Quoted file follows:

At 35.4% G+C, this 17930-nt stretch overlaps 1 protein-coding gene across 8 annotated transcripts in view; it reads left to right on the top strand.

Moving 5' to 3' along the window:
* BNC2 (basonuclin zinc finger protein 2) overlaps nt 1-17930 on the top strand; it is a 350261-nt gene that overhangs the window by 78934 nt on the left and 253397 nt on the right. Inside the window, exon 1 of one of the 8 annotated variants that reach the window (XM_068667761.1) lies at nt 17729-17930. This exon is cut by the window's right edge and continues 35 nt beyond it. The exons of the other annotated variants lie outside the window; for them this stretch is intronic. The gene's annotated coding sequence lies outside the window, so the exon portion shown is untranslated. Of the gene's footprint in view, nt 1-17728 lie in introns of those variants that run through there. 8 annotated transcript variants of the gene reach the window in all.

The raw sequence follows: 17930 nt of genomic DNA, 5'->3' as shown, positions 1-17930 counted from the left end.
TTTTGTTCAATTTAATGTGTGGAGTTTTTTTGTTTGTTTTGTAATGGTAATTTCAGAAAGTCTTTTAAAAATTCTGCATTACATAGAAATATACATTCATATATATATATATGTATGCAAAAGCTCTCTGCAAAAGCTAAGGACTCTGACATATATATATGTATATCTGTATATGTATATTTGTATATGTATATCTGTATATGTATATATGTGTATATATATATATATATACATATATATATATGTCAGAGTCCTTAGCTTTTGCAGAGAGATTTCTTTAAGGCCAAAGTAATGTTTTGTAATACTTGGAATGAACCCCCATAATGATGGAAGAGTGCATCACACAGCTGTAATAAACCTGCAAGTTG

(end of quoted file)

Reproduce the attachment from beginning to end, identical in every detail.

At 35.4% G+C, this 17930-nt stretch overlaps 1 protein-coding gene across 8 annotated transcripts in view; it reads left to right on the top strand.

Moving 5' to 3' along the window:
* BNC2 (basonuclin zinc finger protein 2) overlaps nt 1-17930 on the top strand; it is a 350261-nt gene that overhangs the window by 78934 nt on the left and 253397 nt on the right. Inside the window, exon 1 of one of the 8 annotated variants that reach the window (XM_068667761.1) lies at nt 17729-17930. This exon is cut by the window's right edge and continues 35 nt beyond it. The exons of the other annotated variants lie outside the window; for them this stretch is intronic. The gene's annotated coding sequence lies outside the window, so the exon portion shown is untranslated. Of the gene's footprint in view, nt 1-17728 lie in introns of those variants that run through there. 8 annotated transcript variants of the gene reach the window in all.

The raw sequence follows: 17930 nt of genomic DNA, 5'->3' as shown, positions 1-17930 counted from the left end.
TTTTGTTCAATTTAATGTGTGGAGTTTTTTTGTTTGTTTTGTAATGGTAATTTCAGAAAGTCTTTTAAAAATTCTGCATTACATAGAAATATACATTCATATATATATATATGTATGCAAAAGCTCTCTGCAAAAGCTAAGGACTCTGACATATATATATGTATATCTGTATATGTATATTTGTATATGTATATCTGTATATGTATATATGTGTATATATATATATATATACATATATATATATGTCAGAGTCCTTAGCTTTTGCAGAGAGATTTCTTTAAGGCCAAAGTAATGTTTTGTAATACTTGGAATGAACCCCCATAATGATGGAAGAGTGCATCACACAGCTGTAATAAACCTGCAAGTTG